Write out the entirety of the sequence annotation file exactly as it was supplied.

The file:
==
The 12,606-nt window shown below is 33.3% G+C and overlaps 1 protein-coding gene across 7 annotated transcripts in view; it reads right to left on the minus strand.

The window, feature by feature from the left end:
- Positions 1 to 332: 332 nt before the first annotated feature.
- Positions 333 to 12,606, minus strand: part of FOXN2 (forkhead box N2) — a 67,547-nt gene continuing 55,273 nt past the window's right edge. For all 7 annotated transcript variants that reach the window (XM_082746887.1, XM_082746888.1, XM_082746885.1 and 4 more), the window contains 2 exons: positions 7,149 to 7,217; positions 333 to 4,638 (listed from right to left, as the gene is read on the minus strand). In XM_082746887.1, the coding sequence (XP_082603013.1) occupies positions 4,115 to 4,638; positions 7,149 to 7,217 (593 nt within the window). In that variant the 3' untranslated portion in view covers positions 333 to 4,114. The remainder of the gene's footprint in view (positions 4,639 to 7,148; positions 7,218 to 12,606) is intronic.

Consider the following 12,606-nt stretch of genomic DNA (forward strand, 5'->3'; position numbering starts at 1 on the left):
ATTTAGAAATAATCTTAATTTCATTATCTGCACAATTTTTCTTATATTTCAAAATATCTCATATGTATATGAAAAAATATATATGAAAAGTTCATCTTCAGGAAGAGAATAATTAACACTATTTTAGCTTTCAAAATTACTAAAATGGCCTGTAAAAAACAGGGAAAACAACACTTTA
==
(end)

The 12,606-nt window shown below is 33.3% G+C and overlaps 1 protein-coding gene across 7 annotated transcripts in view; it reads right to left on the minus strand.

The window, feature by feature from the left end:
- Positions 1 to 332: 332 nt before the first annotated feature.
- Positions 333 to 12,606, minus strand: part of FOXN2 (forkhead box N2) — a 67,547-nt gene continuing 55,273 nt past the window's right edge. For all 7 annotated transcript variants that reach the window (XM_082746887.1, XM_082746888.1, XM_082746885.1 and 4 more), the window contains 2 exons: positions 7,149 to 7,217; positions 333 to 4,638 (listed from right to left, as the gene is read on the minus strand). In XM_082746887.1, the coding sequence (XP_082603013.1) occupies positions 4,115 to 4,638; positions 7,149 to 7,217 (593 nt within the window). In that variant the 3' untranslated portion in view covers positions 333 to 4,114. The remainder of the gene's footprint in view (positions 4,639 to 7,148; positions 7,218 to 12,606) is intronic.

Consider the following 12,606-nt stretch of genomic DNA (forward strand, 5'->3'; position numbering starts at 1 on the left):
ATTTAGAAATAATCTTAATTTCATTATCTGCACAATTTTTCTTATATTTCAAAATATCTCATATGTATATGAAAAAATATATATGAAAAGTTCATCTTCAGGAAGAGAATAATTAACACTATTTTAGCTTTCAAAATTACTAAAATGGCCTGTAAAAAACAGGGAAAACAACACTTTA